(MONEY Magazine) -- My great-grandfather left his little village in India more than a hundred years ago. When I visited it recently as part of a two-week reporting trip, I found that, except for the ubiquity of mobile devices, little had seemingly changed.
India is a land of contrasts and contradictions that make it difficult to assess as an investment opportunity. Hundreds of millions still live in villages, yet India is urbanizing faster than any nation except China: 45 Indian cities now have populations over 1 million. (The U.S. has nine.)
The economy has been growing at better than a 7% clip for years, more than double the global rate. Yet that might not be fast enough to reverse India's staggering poverty. More than half of the country's 1.2 billion people live on $2 a day or less.The young and the restless
At the same time, India is getting richer. Over 50 million Indians have annual disposable incomes between $4,200 and $21,000, and this consumer class is expected to grow by a factor of 10 over the next decade or so.
India is also young: The median age is 26, and teens and young adults are digitally savvy and aspire to higher education. "We have the workforce for the world, not just for India," says Sam Pitroda, a famed telecom entrepreneur who advises the prime minister on infrastructure issues.
India is in the midst of a public building boom. The new airports are excellent, and the Delhi subway system is spectacular. Road construction has nearly doubled in the past few years, and the government wants to build faster. Yet corruption slows down everything. Simple transactions need layers of approval, providing opportunity for bribery that discourages foreign investment.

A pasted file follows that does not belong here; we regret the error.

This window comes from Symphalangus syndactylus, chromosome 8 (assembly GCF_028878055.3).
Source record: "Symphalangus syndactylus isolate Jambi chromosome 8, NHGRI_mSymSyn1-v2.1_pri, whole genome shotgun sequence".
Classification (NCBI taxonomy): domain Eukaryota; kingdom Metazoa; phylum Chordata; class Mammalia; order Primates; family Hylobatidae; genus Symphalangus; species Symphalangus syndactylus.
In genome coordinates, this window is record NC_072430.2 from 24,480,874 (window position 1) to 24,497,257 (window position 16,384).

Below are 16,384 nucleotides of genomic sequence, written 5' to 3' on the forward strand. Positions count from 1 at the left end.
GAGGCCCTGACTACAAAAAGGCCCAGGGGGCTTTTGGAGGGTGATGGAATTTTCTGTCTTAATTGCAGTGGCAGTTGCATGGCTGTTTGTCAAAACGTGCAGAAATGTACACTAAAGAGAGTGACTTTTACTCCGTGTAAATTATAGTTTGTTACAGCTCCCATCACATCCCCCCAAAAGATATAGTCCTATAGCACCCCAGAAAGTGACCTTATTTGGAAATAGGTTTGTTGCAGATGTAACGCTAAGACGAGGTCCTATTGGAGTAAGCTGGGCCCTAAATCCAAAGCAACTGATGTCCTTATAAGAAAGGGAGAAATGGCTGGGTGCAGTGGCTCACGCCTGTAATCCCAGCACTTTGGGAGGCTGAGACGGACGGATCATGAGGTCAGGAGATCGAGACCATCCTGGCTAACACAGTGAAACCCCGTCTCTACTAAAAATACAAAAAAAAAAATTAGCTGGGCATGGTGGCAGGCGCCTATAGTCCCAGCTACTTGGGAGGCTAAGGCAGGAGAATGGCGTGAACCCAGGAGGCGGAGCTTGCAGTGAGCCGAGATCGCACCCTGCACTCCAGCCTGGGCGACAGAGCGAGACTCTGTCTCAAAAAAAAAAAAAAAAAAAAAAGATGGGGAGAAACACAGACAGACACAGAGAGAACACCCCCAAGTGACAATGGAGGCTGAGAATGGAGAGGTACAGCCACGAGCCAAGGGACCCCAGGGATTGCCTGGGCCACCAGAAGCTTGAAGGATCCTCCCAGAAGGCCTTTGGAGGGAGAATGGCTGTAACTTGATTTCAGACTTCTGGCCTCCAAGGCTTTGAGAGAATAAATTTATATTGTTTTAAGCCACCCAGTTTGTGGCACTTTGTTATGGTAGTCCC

Among the hundreds of Indians I met from all walks of life, complaints about corruption and inefficiency were common. Still, there was also a sense of inevitability about the benefits that will come from a large, increasingly educated population.
"Unlike China," Pitroda says, "India's growth will be driven by domestic consumption."Stocks for the long, long run
Does India belong in your portfolio? Yes, but you likely have enough exposure now through emerging-markets index funds (about 7% of assets are in India) and stocks of U.S. firms that do business there.
That said, I returned home convinced that by decade's end, India will be nearing economic greatness.
An aggressive, long-term investor should start buying during periods when stocks are falling. "India has four times the population of the U.S. but less than 10% of its per capita income," notes Jeremy Schwartz, director of research for WisdomTree, whose India Earnings (EPI) exchange-traded fund tracks 160 Indian stocks. "We think they're actually going to catch up over time."
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